Conversion Rate by Products in Google Analytics

This post aims to develop an understanding of how to calculate product specific conversion rates and discuss the potential analysis & insights that can be generated from it.

Quite often the business problems or questions that most e-commerce websites encounter are one of the following:

  1. How much product to stock?
  2. Which products are fast-moving? 
  3. How can I move some of the products quickly?
  4. How to measure how many views different products have received?
  5. Are the product views turning into transactions & revenue? What actions can I take based on such data?
What is the product conversion rate?

There are many ways to define what we can call the product conversion rate. For example, you can check the number of transactions for any given product divided by the number of visits to that specific product. Moreover, you can also use the quantity to no. of visits ratio to calculate the product conversion rate.

Based on the product conversion rate, an automobile e-commerce website was able to update its recommendations section, which in turn led to a 20% increase in transactions.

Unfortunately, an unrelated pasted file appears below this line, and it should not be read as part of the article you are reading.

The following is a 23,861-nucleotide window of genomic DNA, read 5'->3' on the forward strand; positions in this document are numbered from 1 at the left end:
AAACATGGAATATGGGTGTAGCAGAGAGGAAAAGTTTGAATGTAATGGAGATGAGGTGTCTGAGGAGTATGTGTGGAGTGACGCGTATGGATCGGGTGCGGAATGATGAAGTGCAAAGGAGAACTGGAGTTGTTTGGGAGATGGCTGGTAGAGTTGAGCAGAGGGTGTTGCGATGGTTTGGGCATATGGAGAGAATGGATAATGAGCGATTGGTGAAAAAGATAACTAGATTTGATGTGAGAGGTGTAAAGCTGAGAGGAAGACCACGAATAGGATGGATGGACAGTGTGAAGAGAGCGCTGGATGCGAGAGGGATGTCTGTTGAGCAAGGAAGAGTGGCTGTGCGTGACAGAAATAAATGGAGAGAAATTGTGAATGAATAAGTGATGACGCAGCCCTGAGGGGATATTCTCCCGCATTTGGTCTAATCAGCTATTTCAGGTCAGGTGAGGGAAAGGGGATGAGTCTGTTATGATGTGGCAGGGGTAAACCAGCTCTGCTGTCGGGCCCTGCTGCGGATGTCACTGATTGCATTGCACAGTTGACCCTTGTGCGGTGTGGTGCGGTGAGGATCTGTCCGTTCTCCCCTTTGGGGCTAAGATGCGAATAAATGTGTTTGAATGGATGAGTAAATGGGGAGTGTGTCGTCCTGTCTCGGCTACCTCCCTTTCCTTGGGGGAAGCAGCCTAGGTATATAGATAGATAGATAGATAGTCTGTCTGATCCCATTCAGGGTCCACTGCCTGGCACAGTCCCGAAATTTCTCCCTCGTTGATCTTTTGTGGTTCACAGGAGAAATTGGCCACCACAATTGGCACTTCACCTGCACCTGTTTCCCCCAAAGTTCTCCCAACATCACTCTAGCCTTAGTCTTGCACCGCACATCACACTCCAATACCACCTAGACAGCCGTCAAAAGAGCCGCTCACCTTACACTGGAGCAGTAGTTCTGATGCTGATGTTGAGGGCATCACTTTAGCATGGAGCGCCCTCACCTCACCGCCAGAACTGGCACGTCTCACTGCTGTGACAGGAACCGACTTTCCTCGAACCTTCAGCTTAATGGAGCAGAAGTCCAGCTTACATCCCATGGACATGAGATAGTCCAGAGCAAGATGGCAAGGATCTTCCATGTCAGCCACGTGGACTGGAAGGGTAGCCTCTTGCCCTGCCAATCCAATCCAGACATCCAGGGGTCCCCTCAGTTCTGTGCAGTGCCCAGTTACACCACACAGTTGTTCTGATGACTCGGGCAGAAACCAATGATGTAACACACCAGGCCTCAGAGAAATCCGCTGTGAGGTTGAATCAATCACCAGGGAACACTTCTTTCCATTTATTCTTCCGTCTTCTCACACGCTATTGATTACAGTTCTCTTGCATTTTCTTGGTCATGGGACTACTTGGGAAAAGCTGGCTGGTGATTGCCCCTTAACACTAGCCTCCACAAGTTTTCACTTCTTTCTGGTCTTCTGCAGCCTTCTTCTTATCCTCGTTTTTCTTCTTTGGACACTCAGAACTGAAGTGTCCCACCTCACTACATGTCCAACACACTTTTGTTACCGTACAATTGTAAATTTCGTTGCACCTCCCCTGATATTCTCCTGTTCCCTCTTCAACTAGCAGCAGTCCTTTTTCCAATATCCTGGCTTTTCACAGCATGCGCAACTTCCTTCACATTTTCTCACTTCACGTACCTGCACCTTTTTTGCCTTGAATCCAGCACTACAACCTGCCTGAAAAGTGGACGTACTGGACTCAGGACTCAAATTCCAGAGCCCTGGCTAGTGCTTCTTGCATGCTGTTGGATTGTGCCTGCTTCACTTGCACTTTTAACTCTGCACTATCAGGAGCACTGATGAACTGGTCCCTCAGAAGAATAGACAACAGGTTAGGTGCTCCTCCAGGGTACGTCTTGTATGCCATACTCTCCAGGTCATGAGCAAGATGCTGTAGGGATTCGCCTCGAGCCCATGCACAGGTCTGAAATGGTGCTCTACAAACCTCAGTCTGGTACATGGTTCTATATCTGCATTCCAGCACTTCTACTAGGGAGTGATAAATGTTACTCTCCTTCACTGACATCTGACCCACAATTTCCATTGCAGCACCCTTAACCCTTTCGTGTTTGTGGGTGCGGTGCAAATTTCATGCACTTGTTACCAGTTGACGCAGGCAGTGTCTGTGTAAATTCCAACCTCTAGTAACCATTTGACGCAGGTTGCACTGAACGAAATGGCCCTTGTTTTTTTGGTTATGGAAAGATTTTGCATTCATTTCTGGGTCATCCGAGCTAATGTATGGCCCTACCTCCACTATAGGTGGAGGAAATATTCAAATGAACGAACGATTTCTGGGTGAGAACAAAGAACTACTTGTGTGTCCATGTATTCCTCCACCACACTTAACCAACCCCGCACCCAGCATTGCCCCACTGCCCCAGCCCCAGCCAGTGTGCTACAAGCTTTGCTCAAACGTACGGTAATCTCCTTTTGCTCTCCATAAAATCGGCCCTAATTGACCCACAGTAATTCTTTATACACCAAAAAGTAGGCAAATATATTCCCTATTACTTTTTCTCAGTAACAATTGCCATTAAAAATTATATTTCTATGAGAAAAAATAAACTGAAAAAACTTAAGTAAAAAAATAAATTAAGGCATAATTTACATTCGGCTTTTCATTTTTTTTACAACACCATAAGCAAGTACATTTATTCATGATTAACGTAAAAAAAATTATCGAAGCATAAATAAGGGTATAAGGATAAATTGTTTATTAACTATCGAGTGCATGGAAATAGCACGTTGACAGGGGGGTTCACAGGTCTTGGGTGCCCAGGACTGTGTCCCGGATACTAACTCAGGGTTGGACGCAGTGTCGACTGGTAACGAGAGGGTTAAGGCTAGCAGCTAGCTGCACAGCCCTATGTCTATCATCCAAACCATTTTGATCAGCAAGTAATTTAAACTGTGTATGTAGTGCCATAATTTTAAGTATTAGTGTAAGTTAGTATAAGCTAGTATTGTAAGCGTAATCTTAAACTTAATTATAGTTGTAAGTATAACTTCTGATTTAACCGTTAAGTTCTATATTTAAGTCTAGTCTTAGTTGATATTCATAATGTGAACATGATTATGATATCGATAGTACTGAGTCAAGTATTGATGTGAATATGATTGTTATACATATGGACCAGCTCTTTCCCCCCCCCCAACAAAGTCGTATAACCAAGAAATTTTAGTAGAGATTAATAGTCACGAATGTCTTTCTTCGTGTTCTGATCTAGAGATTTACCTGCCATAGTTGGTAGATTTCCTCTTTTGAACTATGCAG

For our understanding, we will use the ratio of quantity sold to the no. of visits for the different products as a product conversion rate.

Why product conversion rate?

There are many ways to define what we can call the product conversion rate. For example, you can check the number of transactions for any given product divided by the number of visits to that specific product. Moreover, you can also use the quantity to no. of visits ratio to calculate the product conversion rate.

Based on the product conversion rate, an automobile e-commerce website was able to update its recommendations section, which in turn led to a 20% increase in transactions.

For our understanding, we will use the ratio of quantity sold to the no. of visits for the different products as a product conversion rate.

How to get data from Google Analytics?

There are two approaches that can be used for obtaining the data for product views:

Approach 1: Ecommerce / Enhanced Ecommerce
Here is the syntax that you can use to generate product views statistic in event tracking:

Event Category: Enhanced Ecommerce

Event Action: Product Detail View

Event Label: {{current page path}}

This needs to fire on all your product pages in Google Analytics.

As a result of this, you will be able to create a custom report with “Product” as the dimension, and “Product Detail Views” as the metric.

Report Image Source: Google Merchandise Store

Approach 2: Custom Events Implementation

You can implement the following data layer snippet to pass an event every time a product detail page is loaded.

Event Category: Product Detail View

Event Action: {{Product Name}}

Event Label: {{current page path}}